Apple CEO Tim Cook recently spoke about the Apple Watch, saying that it was the first smartwatch that really mattered.

The comments from the Apple CEO come just weeks before the release of the highly anticipated Apple Watch, which is not the first smartwatch on the market.

"These are lots of insights that are years in the making, the result of careful, deliberate ... try, try, try ... improve, improve, improve. Don't ship something before it's ready. Have the patience to get it right. And that is exactly what's happened to us with the watch. We are not the first," said Cook in an interview. "We weren't first on the mp3 player; we weren't first on the tablet; we weren't first on the smartphone. But we were arguably the first modern smartphone, and we will be the first modern smartwatch — the first one that matters."

Cook's comments about the Apple Watch are certainly controversial. While the device is Apple's first attempt at a wearable, other companies have been releasing smartwatches for a few years now. Many consider competitors to the Apple Watch to be far better designed despite the fact that the Apple Watch will certainly thrust the idea of smartwatches into mainstream focus.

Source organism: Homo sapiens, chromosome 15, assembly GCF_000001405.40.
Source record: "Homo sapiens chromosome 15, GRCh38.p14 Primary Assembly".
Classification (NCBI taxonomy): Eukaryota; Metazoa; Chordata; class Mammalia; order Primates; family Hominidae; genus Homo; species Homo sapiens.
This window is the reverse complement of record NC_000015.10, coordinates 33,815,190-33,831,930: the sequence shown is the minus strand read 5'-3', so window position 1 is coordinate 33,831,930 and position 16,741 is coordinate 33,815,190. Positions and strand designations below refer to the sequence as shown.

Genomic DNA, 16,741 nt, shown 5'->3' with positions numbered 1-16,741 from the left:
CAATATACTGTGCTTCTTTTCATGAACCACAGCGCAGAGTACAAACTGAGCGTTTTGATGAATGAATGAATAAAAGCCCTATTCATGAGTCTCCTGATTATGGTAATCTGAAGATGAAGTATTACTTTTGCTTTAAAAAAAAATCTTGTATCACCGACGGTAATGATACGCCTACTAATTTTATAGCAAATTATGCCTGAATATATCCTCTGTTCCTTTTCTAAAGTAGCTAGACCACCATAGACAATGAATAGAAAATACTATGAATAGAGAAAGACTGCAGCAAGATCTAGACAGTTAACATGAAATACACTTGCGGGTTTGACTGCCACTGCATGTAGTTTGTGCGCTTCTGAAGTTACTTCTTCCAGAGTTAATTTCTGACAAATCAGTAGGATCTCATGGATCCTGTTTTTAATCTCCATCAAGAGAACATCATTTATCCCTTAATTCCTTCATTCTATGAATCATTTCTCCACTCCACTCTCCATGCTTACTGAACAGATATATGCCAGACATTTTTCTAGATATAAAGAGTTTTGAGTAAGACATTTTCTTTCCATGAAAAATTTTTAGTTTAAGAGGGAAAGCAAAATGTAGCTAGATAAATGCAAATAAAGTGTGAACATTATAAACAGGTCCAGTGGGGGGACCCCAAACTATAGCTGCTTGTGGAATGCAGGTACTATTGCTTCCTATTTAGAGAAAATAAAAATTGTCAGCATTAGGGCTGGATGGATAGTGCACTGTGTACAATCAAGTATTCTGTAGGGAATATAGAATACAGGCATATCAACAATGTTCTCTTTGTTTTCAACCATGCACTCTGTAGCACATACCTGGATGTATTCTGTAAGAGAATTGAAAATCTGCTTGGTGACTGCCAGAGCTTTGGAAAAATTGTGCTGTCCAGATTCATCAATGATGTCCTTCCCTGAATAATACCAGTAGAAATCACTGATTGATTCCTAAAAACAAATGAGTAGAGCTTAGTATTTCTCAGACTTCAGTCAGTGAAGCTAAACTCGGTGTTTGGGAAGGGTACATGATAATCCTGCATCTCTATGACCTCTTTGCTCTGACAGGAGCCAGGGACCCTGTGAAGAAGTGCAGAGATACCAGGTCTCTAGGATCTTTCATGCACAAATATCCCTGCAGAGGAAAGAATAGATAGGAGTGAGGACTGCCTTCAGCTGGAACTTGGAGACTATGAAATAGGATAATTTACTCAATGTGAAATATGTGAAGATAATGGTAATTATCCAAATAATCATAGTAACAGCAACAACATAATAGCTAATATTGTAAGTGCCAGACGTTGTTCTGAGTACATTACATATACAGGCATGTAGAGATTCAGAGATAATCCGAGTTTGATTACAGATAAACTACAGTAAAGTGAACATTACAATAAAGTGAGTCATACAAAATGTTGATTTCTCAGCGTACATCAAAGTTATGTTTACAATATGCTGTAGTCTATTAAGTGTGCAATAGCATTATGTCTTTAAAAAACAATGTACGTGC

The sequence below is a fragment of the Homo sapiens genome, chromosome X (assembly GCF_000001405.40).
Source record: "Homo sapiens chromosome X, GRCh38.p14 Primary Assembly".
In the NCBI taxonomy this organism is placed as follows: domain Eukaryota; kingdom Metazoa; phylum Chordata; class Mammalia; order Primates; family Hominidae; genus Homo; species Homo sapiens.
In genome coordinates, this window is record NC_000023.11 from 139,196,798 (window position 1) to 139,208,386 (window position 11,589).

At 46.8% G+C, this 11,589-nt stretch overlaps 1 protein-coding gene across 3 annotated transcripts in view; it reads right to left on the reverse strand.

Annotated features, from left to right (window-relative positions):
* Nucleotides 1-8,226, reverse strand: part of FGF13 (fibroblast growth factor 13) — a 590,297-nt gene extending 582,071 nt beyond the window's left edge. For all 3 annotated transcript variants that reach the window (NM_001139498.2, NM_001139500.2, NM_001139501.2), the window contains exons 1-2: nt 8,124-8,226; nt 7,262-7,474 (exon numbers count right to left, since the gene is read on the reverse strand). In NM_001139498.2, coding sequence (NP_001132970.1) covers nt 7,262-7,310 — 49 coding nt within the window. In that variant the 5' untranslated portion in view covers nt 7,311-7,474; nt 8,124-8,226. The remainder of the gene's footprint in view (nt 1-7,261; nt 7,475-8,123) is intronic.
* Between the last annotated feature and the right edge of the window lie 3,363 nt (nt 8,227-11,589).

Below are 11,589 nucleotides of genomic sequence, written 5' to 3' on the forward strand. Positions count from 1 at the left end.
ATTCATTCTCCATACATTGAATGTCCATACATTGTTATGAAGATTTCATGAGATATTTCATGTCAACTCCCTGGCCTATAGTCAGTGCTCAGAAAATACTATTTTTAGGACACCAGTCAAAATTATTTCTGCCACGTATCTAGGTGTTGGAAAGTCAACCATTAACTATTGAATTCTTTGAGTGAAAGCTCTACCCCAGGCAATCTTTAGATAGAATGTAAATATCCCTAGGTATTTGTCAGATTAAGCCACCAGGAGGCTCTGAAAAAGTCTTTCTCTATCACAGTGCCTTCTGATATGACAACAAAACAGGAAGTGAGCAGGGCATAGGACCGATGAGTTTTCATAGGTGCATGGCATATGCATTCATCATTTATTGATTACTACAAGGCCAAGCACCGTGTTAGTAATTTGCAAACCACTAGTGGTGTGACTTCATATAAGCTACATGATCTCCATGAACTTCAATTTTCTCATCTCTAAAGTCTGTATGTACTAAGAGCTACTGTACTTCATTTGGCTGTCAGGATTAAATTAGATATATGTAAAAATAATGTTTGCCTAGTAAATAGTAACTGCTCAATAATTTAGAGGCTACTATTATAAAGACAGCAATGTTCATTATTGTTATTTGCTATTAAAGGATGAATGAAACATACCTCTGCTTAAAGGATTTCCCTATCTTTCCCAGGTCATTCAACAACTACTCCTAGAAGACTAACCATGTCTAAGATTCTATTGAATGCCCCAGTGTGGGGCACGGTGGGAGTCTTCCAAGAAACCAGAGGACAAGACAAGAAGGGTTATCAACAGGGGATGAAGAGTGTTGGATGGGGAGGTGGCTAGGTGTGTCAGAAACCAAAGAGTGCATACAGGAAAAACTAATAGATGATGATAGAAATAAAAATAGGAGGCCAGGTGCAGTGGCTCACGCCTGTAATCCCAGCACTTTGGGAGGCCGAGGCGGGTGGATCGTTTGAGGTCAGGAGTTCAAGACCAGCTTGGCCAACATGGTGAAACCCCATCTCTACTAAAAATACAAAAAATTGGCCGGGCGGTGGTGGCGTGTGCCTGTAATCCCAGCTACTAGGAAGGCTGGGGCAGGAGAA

Other companies to release smartwatches include Motorola with the Moto 360; LG with the likes of the G Watch and G Watch R; Pebble Watch; and Samsung, which has released a multitude of smartwatches over the past few years.

Despite this, many see the Apple Watch as a very important step forward for the industry. Like the iPod, Apple will bring its wearable to the masses, which will likely benefit other smartwatch manufacturers as customers look for alternatives.

Apple developed a number of new technologies for the Apple Watch, or at least incorporated ways of input into the device that weren't really thought about before. For example, the company took the crown of a traditional watch and created what it called the "digital crown," which is used for things like scrolling and zooming. It also developed what it calls "force touch," allowing the user to press on the display harder than they normally would to offer them another set of options and menus.

Cook went on to talk about how, when the iPod and iPhone were released, users didn't really feel like they needed them. Not only that, but the iPad was dismissed as a flop before its release. All of these devices went on to sell in the millions, however, with Cook suggesting that the Apple Watch will do the same. Despite these comments, a recent survey suggested that 69 percent of people do not want to buy an Apple Watch once it is released.

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